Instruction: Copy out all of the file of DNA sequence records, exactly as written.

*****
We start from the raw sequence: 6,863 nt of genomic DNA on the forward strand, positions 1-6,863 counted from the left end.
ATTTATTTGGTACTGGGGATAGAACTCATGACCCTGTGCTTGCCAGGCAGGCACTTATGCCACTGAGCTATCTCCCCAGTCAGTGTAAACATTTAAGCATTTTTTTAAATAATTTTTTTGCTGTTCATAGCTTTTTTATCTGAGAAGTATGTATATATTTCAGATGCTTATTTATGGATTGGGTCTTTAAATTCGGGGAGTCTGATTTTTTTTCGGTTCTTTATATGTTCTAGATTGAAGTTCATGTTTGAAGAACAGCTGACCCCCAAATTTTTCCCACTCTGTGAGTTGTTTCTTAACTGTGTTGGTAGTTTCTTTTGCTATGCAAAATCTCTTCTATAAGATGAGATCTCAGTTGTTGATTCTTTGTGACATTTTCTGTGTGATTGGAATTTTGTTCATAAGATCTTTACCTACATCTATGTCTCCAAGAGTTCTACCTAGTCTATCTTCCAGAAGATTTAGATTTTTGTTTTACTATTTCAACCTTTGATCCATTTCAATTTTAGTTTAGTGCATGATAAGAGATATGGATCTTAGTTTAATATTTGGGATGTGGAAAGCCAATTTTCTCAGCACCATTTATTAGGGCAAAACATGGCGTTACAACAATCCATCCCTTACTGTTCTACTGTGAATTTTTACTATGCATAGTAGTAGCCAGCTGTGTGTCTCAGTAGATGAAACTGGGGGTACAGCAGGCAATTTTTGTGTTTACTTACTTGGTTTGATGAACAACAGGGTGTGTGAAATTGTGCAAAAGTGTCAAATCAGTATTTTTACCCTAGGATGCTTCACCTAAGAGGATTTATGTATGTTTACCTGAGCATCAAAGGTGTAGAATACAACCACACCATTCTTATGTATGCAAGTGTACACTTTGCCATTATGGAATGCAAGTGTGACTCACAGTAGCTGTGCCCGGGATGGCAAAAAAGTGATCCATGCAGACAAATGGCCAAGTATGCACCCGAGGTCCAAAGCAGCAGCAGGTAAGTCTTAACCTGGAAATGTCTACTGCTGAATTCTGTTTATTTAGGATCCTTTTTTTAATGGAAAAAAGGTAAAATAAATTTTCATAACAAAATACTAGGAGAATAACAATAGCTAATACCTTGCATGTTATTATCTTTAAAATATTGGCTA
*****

We start from the raw sequence: 6,863 nt of genomic DNA on the forward strand, positions 1-6,863 counted from the left end.
ATTTATTTGGTACTGGGGATAGAACTCATGACCCTGTGCTTGCCAGGCAGGCACTTATGCCACTGAGCTATCTCCCCAGTCAGTGTAAACATTTAAGCATTTTTTTAAATAATTTTTTTGCTGTTCATAGCTTTTTTATCTGAGAAGTATGTATATATTTCAGATGCTTATTTATGGATTGGGTCTTTAAATTCGGGGAGTCTGATTTTTTTTCGGTTCTTTATATGTTCTAGATTGAAGTTCATGTTTGAAGAACAGCTGACCCCCAAATTTTTCCCACTCTGTGAGTTGTTTCTTAACTGTGTTGGTAGTTTCTTTTGCTATGCAAAATCTCTTCTATAAGATGAGATCTCAGTTGTTGATTCTTTGTGACATTTTCTGTGTGATTGGAATTTTGTTCATAAGATCTTTACCTACATCTATGTCTCCAAGAGTTCTACCTAGTCTATCTTCCAGAAGATTTAGATTTTTGTTTTACTATTTCAACCTTTGATCCATTTCAATTTTAGTTTAGTGCATGATAAGAGATATGGATCTTAGTTTAATATTTGGGATGTGGAAAGCCAATTTTCTCAGCACCATTTATTAGGGCAAAACATGGCGTTACAACAATCCATCCCTTACTGTTCTACTGTGAATTTTTACTATGCATAGTAGTAGCCAGCTGTGTGTCTCAGTAGATGAAACTGGGGGTACAGCAGGCAATTTTTGTGTTTACTTACTTGGTTTGATGAACAACAGGGTGTGTGAAATTGTGCAAAAGTGTCAAATCAGTATTTTTACCCTAGGATGCTTCACCTAAGAGGATTTATGTATGTTTACCTGAGCATCAAAGGTGTAGAATACAACCACACCATTCTTATGTATGCAAGTGTACACTTTGCCATTATGGAATGCAAGTGTGACTCACAGTAGCTGTGCCCGGGATGGCAAAAAAGTGATCCATGCAGACAAATGGCCAAGTATGCACCCGAGGTCCAAAGCAGCAGCAGGTAAGTCTTAACCTGGAAATGTCTACTGCTGAATTCTGTTTATTTAGGATCCTTTTTTTAATGGAAAAAAGGTAAAATAAATTTTCATAACAAAATACTAGGAGAATAACAATAGCTAATACCTTGCATGTTATTATCTTTAAAATATTGGCTA